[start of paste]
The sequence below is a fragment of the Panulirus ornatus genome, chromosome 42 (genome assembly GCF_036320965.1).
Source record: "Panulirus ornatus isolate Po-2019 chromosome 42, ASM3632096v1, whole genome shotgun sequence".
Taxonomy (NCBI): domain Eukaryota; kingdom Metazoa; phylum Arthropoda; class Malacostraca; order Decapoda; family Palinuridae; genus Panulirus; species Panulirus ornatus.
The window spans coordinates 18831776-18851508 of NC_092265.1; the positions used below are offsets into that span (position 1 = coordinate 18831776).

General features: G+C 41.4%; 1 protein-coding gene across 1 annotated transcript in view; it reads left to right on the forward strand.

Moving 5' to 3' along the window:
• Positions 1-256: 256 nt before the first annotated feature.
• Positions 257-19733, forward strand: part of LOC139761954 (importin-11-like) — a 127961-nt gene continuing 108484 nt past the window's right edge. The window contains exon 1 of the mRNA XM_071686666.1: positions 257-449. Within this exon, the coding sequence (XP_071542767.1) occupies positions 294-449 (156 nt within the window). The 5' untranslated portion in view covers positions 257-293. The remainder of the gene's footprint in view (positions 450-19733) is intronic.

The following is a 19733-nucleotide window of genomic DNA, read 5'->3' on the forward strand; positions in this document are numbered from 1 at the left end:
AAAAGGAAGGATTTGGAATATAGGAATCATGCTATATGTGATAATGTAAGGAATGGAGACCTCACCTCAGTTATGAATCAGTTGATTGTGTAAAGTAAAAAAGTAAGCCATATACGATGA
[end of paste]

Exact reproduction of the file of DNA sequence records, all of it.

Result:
The sequence below is a fragment of the Panulirus ornatus genome, chromosome 42 (genome assembly GCF_036320965.1).
Source record: "Panulirus ornatus isolate Po-2019 chromosome 42, ASM3632096v1, whole genome shotgun sequence".
Taxonomy (NCBI): domain Eukaryota; kingdom Metazoa; phylum Arthropoda; class Malacostraca; order Decapoda; family Palinuridae; genus Panulirus; species Panulirus ornatus.
The window spans coordinates 18831776-18851508 of NC_092265.1; the positions used below are offsets into that span (position 1 = coordinate 18831776).

General features: G+C 41.4%; 1 protein-coding gene across 1 annotated transcript in view; it reads left to right on the forward strand.

Moving 5' to 3' along the window:
• Positions 1-256: 256 nt before the first annotated feature.
• Positions 257-19733, forward strand: part of LOC139761954 (importin-11-like) — a 127961-nt gene continuing 108484 nt past the window's right edge. The window contains exon 1 of the mRNA XM_071686666.1: positions 257-449. Within this exon, the coding sequence (XP_071542767.1) occupies positions 294-449 (156 nt within the window). The 5' untranslated portion in view covers positions 257-293. The remainder of the gene's footprint in view (positions 450-19733) is intronic.

The following is a 19733-nucleotide window of genomic DNA, read 5'->3' on the forward strand; positions in this document are numbered from 1 at the left end:
AAAAGGAAGGATTTGGAATATAGGAATCATGCTATATGTGATAATGTAAGGAATGGAGACCTCACCTCAGTTATGAATCAGTTGATTGTGTAAAGTAAAAAAGTAAGCCATATACGATGA